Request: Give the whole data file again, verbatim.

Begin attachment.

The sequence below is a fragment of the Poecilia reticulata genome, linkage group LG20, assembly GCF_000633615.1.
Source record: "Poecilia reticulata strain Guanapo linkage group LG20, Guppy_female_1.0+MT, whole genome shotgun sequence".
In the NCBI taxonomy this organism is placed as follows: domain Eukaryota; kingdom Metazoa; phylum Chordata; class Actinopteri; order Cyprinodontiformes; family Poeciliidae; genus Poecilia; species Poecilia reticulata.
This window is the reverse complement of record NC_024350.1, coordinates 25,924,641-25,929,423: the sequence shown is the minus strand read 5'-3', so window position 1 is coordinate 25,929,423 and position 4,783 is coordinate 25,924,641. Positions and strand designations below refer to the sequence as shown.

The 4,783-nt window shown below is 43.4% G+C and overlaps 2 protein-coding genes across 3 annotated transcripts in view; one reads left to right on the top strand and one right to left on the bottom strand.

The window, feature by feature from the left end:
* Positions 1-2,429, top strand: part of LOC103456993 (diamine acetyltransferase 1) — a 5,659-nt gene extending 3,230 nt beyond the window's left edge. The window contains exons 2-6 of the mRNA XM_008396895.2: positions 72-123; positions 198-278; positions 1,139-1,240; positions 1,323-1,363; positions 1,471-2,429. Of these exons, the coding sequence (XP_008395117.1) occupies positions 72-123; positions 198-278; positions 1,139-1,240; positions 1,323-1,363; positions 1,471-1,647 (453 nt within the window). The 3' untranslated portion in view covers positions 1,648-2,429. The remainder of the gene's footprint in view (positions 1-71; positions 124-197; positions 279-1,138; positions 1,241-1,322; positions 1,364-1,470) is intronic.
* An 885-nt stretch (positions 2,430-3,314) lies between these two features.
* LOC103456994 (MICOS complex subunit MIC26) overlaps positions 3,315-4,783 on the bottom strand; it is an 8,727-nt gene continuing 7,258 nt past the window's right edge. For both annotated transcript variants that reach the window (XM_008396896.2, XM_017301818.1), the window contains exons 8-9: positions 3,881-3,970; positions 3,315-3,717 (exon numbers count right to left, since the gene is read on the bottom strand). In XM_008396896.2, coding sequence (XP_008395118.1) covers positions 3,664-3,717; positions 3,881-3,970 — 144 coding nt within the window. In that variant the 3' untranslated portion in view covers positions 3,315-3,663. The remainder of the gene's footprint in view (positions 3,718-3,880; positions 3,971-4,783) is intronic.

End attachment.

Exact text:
The sequence below is a fragment of the Poecilia reticulata genome, linkage group LG20, assembly GCF_000633615.1.
Source record: "Poecilia reticulata strain Guanapo linkage group LG20, Guppy_female_1.0+MT, whole genome shotgun sequence".
In the NCBI taxonomy this organism is placed as follows: domain Eukaryota; kingdom Metazoa; phylum Chordata; class Actinopteri; order Cyprinodontiformes; family Poeciliidae; genus Poecilia; species Poecilia reticulata.
This window is the reverse complement of record NC_024350.1, coordinates 25,924,641-25,929,423: the sequence shown is the minus strand read 5'-3', so window position 1 is coordinate 25,929,423 and position 4,783 is coordinate 25,924,641. Positions and strand designations below refer to the sequence as shown.

The 4,783-nt window shown below is 43.4% G+C and overlaps 2 protein-coding genes across 3 annotated transcripts in view; one reads left to right on the top strand and one right to left on the bottom strand.

The window, feature by feature from the left end:
* Positions 1-2,429, top strand: part of LOC103456993 (diamine acetyltransferase 1) — a 5,659-nt gene extending 3,230 nt beyond the window's left edge. The window contains exons 2-6 of the mRNA XM_008396895.2: positions 72-123; positions 198-278; positions 1,139-1,240; positions 1,323-1,363; positions 1,471-2,429. Of these exons, the coding sequence (XP_008395117.1) occupies positions 72-123; positions 198-278; positions 1,139-1,240; positions 1,323-1,363; positions 1,471-1,647 (453 nt within the window). The 3' untranslated portion in view covers positions 1,648-2,429. The remainder of the gene's footprint in view (positions 1-71; positions 124-197; positions 279-1,138; positions 1,241-1,322; positions 1,364-1,470) is intronic.
* An 885-nt stretch (positions 2,430-3,314) lies between these two features.
* LOC103456994 (MICOS complex subunit MIC26) overlaps positions 3,315-4,783 on the bottom strand; it is an 8,727-nt gene continuing 7,258 nt past the window's right edge. For both annotated transcript variants that reach the window (XM_008396896.2, XM_017301818.1), the window contains exons 8-9: positions 3,881-3,970; positions 3,315-3,717 (exon numbers count right to left, since the gene is read on the bottom strand). In XM_008396896.2, coding sequence (XP_008395118.1) covers positions 3,664-3,717; positions 3,881-3,970 — 144 coding nt within the window. In that variant the 3' untranslated portion in view covers positions 3,315-3,663. The remainder of the gene's footprint in view (positions 3,718-3,880; positions 3,971-4,783) is intronic.